Thu | Oct 6, 2022

Shame, laughter as tax debtors hauled to court

Published:Friday | September 23, 2022 | 12:14 AMTanesha Mundle/Staff Reporter
The St Catherine Parish Court.
The St Catherine Parish Court.

Tax debtors who were among 20 persons picked up across St Catherine during an early morning operation Thursday dug deep in their pockets to settle or part-pay property, education and income tax arrears. The delinquent taxpayers were taken into...

Tax debtors who were among 20 persons picked up across St Catherine during an early morning operation Thursday dug deep in their pockets to settle or part-pay property, education and income tax arrears.

The delinquent taxpayers were taken into custody and hauled before the St Catherine Parish Court after they disobeyed earlier summonses that were served on them.

Tax Administration Jamaica (TAJ) was seeking to recover approximately $4.5 million from the tax debtors.

At the end of Thursday’s court session, Norman Latty, senior compliance officer at Spanish Town tax office, told The Gleaner that she was unable to say how much money was paid but described the operation as a success.

Several of those who were arrested indicated that they had already settled while others paid over the outstanding amounts in court.

Others were allowed by Parish Judge Nicole Kellier to start payments at the end of the month.

Among those who expressed difficulty was operator of Bryan’s Funeral Home, Alvin Bryan, who owed $430,000 but told the judge that he could only pay $10,000.

The judge, however, told him that was unacceptable.

Furthermore, Judge Kellier said: “Every day people dead.”

Bryan, however, indicated that he had only conducted four funerals this year, but the judge told him that he should have ensured that the Government was paid.

Additionally, he informed the court, via the TAJ lawyer, that his business was underperforming because it faced stiff competition.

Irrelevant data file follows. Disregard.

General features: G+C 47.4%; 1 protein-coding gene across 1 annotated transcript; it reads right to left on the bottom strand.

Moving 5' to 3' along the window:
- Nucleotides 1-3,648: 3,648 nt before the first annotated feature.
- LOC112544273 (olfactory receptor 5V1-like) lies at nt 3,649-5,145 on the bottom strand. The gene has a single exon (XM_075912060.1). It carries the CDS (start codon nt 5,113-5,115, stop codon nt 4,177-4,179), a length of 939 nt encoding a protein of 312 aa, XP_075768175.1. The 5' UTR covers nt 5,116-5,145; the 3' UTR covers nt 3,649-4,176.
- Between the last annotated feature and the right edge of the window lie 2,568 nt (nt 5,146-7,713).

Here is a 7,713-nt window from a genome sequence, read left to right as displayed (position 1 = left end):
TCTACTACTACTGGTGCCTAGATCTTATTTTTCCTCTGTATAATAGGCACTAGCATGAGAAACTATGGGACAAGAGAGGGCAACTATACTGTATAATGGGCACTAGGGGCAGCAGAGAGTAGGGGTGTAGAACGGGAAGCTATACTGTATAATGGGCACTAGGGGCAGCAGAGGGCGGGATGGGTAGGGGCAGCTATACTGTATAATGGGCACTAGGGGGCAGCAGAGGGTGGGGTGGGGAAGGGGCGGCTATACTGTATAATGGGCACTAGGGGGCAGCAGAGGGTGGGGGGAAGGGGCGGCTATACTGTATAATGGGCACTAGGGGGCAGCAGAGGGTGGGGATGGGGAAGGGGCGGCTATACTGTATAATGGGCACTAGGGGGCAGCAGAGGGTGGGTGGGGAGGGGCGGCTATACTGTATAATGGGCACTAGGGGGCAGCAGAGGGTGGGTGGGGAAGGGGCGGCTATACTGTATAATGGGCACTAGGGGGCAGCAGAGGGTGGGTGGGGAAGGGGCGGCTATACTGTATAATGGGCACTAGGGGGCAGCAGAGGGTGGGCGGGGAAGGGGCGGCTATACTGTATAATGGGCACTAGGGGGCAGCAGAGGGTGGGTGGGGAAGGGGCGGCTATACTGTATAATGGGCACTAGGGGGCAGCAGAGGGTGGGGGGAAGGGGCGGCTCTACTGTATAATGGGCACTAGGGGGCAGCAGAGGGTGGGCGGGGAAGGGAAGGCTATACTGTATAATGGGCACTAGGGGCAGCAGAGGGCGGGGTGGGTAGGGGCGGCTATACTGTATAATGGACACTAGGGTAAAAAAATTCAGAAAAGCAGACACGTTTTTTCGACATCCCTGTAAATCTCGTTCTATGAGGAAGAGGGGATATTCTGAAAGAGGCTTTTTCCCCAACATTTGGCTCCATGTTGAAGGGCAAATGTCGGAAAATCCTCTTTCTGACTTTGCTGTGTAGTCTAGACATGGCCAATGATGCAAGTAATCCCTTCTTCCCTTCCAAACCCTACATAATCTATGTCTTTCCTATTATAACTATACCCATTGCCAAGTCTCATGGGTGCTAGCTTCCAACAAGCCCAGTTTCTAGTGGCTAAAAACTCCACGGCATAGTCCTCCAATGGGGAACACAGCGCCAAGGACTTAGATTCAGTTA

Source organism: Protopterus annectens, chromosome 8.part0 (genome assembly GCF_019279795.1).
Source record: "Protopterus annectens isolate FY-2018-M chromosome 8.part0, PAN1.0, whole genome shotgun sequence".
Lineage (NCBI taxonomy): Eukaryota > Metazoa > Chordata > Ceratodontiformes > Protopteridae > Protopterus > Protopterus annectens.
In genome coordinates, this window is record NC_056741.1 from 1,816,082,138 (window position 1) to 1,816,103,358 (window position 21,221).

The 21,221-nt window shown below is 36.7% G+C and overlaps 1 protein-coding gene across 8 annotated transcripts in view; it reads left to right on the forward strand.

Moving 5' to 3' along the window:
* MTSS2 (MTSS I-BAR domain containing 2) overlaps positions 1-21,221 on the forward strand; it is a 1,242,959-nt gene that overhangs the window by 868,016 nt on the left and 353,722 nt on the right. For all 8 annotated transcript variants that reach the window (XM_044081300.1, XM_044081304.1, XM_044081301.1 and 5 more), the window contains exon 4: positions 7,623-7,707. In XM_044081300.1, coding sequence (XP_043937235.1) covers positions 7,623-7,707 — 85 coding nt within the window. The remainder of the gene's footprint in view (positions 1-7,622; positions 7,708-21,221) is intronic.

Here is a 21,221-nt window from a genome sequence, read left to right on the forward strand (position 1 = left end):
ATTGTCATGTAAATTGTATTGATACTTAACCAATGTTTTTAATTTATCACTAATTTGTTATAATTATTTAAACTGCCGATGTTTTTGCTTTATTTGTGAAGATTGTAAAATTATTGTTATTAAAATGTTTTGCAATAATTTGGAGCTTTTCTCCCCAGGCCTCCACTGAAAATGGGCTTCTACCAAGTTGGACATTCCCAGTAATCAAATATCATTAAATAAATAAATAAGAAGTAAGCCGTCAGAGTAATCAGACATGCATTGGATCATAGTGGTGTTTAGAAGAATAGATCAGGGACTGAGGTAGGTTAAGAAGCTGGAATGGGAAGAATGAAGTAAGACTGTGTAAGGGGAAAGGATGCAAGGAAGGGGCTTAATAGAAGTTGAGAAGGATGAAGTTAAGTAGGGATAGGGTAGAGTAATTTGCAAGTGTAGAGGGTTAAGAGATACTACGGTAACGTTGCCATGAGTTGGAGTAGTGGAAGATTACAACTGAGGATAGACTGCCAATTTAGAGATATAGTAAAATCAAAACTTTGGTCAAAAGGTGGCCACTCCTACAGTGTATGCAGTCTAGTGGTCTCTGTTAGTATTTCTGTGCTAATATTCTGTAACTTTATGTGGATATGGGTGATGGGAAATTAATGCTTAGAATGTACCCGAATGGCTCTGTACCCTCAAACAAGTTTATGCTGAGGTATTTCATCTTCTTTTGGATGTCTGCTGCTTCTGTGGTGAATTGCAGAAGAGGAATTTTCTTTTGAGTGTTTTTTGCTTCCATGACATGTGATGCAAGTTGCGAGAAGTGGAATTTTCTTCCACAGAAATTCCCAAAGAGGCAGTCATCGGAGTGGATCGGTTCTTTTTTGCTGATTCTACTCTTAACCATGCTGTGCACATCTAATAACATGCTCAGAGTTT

The judge, however, told him to send for more money. Eventually, $70,000 arrived, which the judge reluctantly accepted.

Bryan was subsequently offered bail in his own surety to return with the amount settled.

Lance McConnell, a contract software developer who owed $644,676 in income tax and $139,569 in education tax, also had difficulties.

“I am unable to pay any of it today,” he said.

The judge, however, told him that he would have to pay the principal sum on the amounts.

But McConnell countered that he could pay only $30,000 monthly, and she gave him bail in his own surety, instructing him to commence payment by month end.

McConnell, who is expected to return to court on January 19 next year, was told, however, that he would have to spend 10 days in prison each time he missed the payments.

Sherine Powell, who owed $44,000 in property tax, was in tears as she explained her challenges after the judge told her that “maybe the Government should sell her house”.

Powell, who initially told the judge that she could not pay as she was unemployed, later explained that she had lupus and that her mother, who would usually assist her, had suffered a stroke.

The judge, who was moved by her situation, instructed Powell to pay $11,203 monthly, starting September 30, or spend 10 days in jail if she failed to fulfil her obligation.

While some persons bore concerned looks on their faces, Cleveland Berry, who owed $1.8 million in income tax, was in a cheerful mood when he entered the prison dock.

After hearing how much he owed, he quickly told the court that someone would make the payment and quickly sat, crossing his legs.

But the judge told him he could not “cut his ten in the dock,” eliciting peals of laughter in the courtroom.

The court later received information that $1.3 million was paid at the tax office and Berry was discharged.